Sunday, August 21, 2011

Housing Reinvented

If, as many predict, the economy continues to struggle, fewer people will be able to afford to rent let alone buy a decent-sized place to live.

We should consider expanded use of factory-built homes. For the most part, we still build homes as we did 100 years ago, stick by stick., pipe by pipe, tile by tile. Not only is that cost-ineffective, it too often results in poorly constructed homes. We should make greater use of factory-built homes, often called modular homes. Today, you can pick from hundreds of models, from basic to magnificent (see above,) designed by architects you couldn't afford if the cost weren't amortized across a design's many customers. Because the home is built in a factory, mainly by machine, it's not only less expensive but more flawless. And with a factory-built home, it's just weeks before you can move into your new home with all the finishes you've selected.

One reason many people feel the need to spend the additional money on a free-standing home rather than a condo or apartment is the noise from the neighbors and the street: multi-unit buildings are more likely to be located on a busy street. And of course, the millions of people who can't afford to buy a home even if they wanted to, would appreciate the quiet and being able to be as noisy as they like. A solution is greater use of the new generation of sound-dampening drywall, for example, QuietRock), flooring, for example QuietBarrier, and windows (e.g., Citiquiet).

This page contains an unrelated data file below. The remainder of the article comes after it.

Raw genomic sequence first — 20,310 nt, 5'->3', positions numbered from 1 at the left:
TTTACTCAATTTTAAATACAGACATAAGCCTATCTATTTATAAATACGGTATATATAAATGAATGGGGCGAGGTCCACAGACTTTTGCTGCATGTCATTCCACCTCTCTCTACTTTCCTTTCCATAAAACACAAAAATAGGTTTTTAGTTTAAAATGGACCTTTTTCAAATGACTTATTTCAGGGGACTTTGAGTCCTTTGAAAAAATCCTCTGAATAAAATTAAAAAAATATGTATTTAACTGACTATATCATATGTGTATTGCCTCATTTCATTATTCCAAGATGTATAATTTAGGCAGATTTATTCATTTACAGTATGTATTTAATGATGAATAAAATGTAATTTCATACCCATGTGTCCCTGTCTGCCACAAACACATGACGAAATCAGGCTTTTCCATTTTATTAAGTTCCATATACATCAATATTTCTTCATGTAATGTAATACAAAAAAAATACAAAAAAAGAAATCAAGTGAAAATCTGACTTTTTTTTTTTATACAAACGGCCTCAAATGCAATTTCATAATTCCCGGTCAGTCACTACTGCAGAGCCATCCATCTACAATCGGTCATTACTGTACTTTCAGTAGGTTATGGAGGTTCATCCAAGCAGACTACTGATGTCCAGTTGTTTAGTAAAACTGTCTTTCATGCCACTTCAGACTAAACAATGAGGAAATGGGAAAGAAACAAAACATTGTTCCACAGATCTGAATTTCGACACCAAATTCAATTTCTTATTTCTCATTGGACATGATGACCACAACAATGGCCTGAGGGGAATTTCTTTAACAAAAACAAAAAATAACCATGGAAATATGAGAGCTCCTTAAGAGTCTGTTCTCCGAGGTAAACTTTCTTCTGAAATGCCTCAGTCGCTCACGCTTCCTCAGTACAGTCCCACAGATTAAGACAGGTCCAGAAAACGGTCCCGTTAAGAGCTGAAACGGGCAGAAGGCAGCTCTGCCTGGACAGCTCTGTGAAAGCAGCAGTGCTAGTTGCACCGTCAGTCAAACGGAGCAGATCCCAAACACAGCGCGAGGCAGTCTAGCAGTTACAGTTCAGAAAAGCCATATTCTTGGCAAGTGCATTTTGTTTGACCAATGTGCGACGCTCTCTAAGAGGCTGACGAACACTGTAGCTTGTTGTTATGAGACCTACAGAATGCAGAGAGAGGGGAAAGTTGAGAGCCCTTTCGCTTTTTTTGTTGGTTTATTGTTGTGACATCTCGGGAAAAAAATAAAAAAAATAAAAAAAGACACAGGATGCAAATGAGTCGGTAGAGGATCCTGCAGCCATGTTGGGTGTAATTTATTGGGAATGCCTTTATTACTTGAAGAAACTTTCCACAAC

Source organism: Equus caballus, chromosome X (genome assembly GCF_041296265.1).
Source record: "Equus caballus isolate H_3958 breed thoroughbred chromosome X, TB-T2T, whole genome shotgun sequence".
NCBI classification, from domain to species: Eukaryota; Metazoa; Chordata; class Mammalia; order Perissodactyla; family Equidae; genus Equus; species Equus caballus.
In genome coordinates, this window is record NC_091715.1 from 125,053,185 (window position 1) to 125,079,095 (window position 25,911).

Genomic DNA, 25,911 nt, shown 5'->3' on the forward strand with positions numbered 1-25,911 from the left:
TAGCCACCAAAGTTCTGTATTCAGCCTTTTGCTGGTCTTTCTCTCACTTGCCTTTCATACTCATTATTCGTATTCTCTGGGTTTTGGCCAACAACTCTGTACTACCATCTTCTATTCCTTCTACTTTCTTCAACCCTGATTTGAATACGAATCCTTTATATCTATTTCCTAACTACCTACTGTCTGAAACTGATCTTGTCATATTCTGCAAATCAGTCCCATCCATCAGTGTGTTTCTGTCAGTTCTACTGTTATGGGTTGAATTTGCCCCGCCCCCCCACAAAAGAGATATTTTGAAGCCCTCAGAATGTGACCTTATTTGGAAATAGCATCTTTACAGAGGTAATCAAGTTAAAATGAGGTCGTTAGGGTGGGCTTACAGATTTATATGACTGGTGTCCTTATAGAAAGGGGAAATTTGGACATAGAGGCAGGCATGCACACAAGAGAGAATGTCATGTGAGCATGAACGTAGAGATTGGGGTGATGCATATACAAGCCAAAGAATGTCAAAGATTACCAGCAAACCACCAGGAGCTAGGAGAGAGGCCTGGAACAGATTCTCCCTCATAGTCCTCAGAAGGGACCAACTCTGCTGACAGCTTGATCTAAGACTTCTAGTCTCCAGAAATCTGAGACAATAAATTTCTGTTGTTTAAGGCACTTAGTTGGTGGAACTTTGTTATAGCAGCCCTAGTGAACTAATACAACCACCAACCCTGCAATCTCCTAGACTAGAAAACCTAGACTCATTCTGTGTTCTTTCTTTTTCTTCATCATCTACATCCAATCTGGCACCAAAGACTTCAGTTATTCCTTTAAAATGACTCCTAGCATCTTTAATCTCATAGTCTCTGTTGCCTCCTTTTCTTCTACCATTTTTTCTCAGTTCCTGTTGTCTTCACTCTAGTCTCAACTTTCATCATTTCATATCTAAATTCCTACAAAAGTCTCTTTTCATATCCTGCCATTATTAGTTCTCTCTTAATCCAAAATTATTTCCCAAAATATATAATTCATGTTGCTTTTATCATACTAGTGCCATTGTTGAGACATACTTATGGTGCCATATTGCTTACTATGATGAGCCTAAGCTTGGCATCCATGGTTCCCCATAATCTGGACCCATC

Another way to reduce living costs, of course, is to live with others. Alas, finding a compatible roommate isn't easy nor is returning home to live with your family. So, why not have affinity housing, as we do with housing developments for people 55+. There could be homes for people interested in, for example, the arts, pacifism, the medical profession, or with a physical condition from triathlete to cancer patient. And why not have welfare recipients live as college students do: two or three to a small room, cafeteria-style food, etc., with social services provided, for example, parenting education, GED classes, computer training, drug/alcohol counseling, etc.? That would save taxpayer money, make services convenient, and provide a privacy incentive to get off welfare. If dorm-style living is good enough for Harvard students it should be good enough for welfare recipients.

Simple yet potent real estate innovations are also possible with commercial space. For example, most people's apartments and homes sit vacant from morning until night. Why not lease that space, for example, to a school or college wanting classrooms? To a corporation wanting more office space? To a therapist whose own residence isn't as impressive? That would create unexpected income for the owner/primary resident and a zero carbon footprint.


Anonymous said...

If Japanese we allowed to sell their prebuilt houses on US market - many bad construction workers would be out of business.

Anonymous said...

In the 1950s, a company called Lustron made some very nice modular homes, some of which are still around today.

Which brings me to another, seemingly related issue:

One reason for the current high unemployment rate is that the housing crisis severely impeded labor mobility.

Economic downturns don't affect all parts of the country equally. In the past, people could move more easily to find new jobs as they could more easily sell their homes, or at least get their new employers to make up any shortfalls, pay closing costs, help with moving, etc.

The current downturn, by contrast, impeded this mobility, thus delaying recovery.

A possible advantage of modular homes is that in some cases, the house can be relocated too.

Marty Nemko said...

Great comment, most recent Anonymous. Thanks.


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